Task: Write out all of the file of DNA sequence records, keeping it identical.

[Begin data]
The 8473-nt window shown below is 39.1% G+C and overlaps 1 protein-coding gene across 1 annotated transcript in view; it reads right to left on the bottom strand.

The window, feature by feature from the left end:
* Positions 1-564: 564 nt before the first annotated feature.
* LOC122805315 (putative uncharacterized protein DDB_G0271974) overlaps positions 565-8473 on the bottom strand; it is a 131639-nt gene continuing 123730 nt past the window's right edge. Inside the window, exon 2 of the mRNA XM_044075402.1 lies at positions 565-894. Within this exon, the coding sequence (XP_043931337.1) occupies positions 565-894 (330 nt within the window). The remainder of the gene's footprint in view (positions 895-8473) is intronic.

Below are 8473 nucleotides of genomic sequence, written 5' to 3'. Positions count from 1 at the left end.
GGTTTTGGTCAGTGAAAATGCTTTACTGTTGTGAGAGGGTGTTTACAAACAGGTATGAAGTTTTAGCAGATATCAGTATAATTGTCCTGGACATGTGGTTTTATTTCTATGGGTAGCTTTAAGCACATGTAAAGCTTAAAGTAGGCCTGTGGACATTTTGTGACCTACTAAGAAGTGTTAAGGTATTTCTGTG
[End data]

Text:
The 8473-nt window shown below is 39.1% G+C and overlaps 1 protein-coding gene across 1 annotated transcript in view; it reads right to left on the bottom strand.

The window, feature by feature from the left end:
* Positions 1-564: 564 nt before the first annotated feature.
* LOC122805315 (putative uncharacterized protein DDB_G0271974) overlaps positions 565-8473 on the bottom strand; it is a 131639-nt gene continuing 123730 nt past the window's right edge. Inside the window, exon 2 of the mRNA XM_044075402.1 lies at positions 565-894. Within this exon, the coding sequence (XP_043931337.1) occupies positions 565-894 (330 nt within the window). The remainder of the gene's footprint in view (positions 895-8473) is intronic.

Below are 8473 nucleotides of genomic sequence, written 5' to 3'. Positions count from 1 at the left end.
GGTTTTGGTCAGTGAAAATGCTTTACTGTTGTGAGAGGGTGTTTACAAACAGGTATGAAGTTTTAGCAGATATCAGTATAATTGTCCTGGACATGTGGTTTTATTTCTATGGGTAGCTTTAAGCACATGTAAAGCTTAAAGTAGGCCTGTGGACATTTTGTGACCTACTAAGAAGTGTTAAGGTATTTCTGTG